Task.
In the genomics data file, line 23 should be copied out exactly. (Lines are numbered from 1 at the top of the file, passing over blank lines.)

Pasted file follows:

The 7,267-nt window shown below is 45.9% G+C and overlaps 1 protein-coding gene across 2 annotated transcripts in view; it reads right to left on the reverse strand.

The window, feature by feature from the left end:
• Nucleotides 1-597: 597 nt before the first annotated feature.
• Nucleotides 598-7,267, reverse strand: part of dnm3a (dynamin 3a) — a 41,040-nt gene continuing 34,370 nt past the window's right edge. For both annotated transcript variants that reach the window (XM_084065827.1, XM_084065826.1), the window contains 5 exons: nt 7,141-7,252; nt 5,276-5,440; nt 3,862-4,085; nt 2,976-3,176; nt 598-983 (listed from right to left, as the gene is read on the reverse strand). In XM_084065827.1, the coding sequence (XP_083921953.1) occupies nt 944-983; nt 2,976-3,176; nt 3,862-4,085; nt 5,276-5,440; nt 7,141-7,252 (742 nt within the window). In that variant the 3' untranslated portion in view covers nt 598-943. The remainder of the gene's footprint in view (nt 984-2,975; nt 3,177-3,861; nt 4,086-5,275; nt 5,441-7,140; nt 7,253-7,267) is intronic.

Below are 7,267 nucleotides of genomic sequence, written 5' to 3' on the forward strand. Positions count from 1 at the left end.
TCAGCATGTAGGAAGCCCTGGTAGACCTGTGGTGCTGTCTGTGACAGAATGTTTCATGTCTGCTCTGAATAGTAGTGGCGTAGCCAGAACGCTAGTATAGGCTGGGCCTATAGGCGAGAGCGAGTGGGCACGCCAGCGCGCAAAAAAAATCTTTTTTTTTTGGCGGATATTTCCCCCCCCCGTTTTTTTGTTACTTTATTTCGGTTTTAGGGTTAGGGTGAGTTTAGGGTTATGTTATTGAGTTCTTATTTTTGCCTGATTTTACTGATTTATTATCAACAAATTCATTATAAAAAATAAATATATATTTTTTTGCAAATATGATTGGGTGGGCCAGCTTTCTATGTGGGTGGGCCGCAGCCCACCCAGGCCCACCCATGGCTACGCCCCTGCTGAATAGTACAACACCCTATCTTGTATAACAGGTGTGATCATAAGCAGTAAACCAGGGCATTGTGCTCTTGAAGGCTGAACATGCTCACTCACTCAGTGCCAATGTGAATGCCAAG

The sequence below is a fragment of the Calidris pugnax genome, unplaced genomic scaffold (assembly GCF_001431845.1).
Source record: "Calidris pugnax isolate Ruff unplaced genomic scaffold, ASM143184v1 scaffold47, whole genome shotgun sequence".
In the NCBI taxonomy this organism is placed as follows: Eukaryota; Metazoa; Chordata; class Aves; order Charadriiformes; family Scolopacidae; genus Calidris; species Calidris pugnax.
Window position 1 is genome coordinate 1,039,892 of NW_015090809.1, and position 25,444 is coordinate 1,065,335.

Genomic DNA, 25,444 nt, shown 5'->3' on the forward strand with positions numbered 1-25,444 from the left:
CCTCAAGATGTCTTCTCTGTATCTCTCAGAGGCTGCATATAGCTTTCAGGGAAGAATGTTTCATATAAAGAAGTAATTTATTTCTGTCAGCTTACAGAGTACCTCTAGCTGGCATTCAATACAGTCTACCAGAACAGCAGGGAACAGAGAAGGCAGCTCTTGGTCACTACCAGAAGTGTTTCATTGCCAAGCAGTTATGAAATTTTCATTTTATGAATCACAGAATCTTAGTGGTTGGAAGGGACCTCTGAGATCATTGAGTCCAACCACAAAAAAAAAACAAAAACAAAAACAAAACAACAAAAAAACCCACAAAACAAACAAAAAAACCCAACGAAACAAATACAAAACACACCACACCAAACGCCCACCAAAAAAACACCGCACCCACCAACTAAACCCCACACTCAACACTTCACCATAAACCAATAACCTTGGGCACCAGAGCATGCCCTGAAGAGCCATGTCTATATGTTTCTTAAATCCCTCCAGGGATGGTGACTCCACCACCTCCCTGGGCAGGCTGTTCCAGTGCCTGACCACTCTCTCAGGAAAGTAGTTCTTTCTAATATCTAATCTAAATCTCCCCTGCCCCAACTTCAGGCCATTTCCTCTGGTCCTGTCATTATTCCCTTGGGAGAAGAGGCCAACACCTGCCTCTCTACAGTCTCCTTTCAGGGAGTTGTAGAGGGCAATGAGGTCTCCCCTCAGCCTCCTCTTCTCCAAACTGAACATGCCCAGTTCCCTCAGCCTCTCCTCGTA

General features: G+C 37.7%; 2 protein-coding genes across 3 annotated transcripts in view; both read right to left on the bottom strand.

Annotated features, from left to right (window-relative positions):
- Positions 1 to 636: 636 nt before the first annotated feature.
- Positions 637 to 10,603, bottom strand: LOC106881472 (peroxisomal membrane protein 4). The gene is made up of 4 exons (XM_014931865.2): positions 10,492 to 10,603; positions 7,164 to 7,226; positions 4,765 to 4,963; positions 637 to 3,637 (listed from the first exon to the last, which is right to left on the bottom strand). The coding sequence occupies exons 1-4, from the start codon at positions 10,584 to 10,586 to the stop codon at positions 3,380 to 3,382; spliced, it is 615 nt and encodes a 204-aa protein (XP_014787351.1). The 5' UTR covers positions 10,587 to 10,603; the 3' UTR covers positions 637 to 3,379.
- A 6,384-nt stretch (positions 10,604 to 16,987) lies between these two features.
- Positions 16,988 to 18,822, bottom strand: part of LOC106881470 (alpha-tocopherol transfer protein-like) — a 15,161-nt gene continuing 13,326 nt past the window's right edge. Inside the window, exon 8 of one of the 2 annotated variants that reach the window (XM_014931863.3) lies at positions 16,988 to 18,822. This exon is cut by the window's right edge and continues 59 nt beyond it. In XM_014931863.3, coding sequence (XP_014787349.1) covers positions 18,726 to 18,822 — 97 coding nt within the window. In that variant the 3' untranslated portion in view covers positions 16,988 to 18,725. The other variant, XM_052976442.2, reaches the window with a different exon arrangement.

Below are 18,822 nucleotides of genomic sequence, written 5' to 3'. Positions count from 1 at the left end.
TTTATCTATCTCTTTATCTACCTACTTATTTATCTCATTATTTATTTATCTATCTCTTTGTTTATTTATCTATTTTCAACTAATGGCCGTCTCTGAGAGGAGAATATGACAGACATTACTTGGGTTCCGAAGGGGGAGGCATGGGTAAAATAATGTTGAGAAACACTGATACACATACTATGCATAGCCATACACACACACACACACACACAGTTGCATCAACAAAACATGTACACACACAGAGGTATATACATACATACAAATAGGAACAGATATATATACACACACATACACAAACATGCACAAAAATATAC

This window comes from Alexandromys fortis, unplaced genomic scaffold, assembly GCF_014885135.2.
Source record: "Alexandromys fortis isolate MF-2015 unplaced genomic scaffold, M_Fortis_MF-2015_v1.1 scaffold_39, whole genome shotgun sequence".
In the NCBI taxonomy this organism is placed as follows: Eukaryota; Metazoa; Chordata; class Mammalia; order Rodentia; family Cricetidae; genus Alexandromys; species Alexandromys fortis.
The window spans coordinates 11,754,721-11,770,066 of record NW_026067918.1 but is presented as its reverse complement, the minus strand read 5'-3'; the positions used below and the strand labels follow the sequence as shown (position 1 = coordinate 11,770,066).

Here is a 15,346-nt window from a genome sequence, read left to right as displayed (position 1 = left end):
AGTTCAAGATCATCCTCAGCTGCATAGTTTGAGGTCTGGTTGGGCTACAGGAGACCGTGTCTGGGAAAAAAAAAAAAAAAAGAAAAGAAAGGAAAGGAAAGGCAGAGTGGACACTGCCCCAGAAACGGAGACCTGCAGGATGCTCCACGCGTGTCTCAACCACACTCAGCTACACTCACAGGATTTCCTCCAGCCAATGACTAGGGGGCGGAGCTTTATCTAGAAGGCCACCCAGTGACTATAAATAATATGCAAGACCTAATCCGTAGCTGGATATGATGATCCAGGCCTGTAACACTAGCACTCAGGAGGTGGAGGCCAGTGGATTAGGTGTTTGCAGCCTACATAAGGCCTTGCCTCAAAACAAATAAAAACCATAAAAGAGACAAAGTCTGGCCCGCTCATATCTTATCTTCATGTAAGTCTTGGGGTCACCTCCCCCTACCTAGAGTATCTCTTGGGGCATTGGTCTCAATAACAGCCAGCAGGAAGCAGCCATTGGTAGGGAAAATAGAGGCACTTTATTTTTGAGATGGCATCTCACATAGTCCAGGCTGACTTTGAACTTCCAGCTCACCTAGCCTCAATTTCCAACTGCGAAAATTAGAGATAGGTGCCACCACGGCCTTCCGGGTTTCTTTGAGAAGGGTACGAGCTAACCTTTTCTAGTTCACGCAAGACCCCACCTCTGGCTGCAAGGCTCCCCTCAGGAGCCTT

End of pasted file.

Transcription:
In the NCBI taxonomy this organism is placed as follows: Eukaryota; Metazoa; Chordata; class Mammalia; order Rodentia; family Cricetidae; genus Alexandromys; species Alexandromys fortis.